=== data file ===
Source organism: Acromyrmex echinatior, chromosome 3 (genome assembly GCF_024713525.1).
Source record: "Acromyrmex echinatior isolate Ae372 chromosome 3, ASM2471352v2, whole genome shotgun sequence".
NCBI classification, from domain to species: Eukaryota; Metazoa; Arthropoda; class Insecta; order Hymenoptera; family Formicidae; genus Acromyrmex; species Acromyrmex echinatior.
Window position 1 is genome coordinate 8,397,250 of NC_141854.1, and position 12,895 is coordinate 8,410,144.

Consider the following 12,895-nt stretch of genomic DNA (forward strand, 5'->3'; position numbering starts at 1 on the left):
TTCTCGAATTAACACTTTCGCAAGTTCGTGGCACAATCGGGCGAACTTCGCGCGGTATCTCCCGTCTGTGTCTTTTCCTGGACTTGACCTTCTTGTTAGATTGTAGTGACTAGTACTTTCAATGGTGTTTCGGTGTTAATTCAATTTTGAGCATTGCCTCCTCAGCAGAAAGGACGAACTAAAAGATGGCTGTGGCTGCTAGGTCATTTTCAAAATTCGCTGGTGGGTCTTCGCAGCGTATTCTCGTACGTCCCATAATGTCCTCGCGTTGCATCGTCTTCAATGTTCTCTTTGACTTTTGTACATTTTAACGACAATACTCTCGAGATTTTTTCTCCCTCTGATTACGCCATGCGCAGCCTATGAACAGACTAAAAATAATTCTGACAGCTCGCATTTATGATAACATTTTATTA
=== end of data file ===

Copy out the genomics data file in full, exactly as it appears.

Source organism: Acromyrmex echinatior, chromosome 3 (genome assembly GCF_024713525.1).
Source record: "Acromyrmex echinatior isolate Ae372 chromosome 3, ASM2471352v2, whole genome shotgun sequence".
NCBI classification, from domain to species: Eukaryota; Metazoa; Arthropoda; class Insecta; order Hymenoptera; family Formicidae; genus Acromyrmex; species Acromyrmex echinatior.
Window position 1 is genome coordinate 8,397,250 of NC_141854.1, and position 12,895 is coordinate 8,410,144.

Consider the following 12,895-nt stretch of genomic DNA (forward strand, 5'->3'; position numbering starts at 1 on the left):
TTCTCGAATTAACACTTTCGCAAGTTCGTGGCACAATCGGGCGAACTTCGCGCGGTATCTCCCGTCTGTGTCTTTTCCTGGACTTGACCTTCTTGTTAGATTGTAGTGACTAGTACTTTCAATGGTGTTTCGGTGTTAATTCAATTTTGAGCATTGCCTCCTCAGCAGAAAGGACGAACTAAAAGATGGCTGTGGCTGCTAGGTCATTTTCAAAATTCGCTGGTGGGTCTTCGCAGCGTATTCTCGTACGTCCCATAATGTCCTCGCGTTGCATCGTCTTCAATGTTCTCTTTGACTTTTGTACATTTTAACGACAATACTCTCGAGATTTTTTCTCCCTCTGATTACGCCATGCGCAGCCTATGAACAGACTAAAAATAATTCTGACAGCTCGCATTTATGATAACATTTTATTA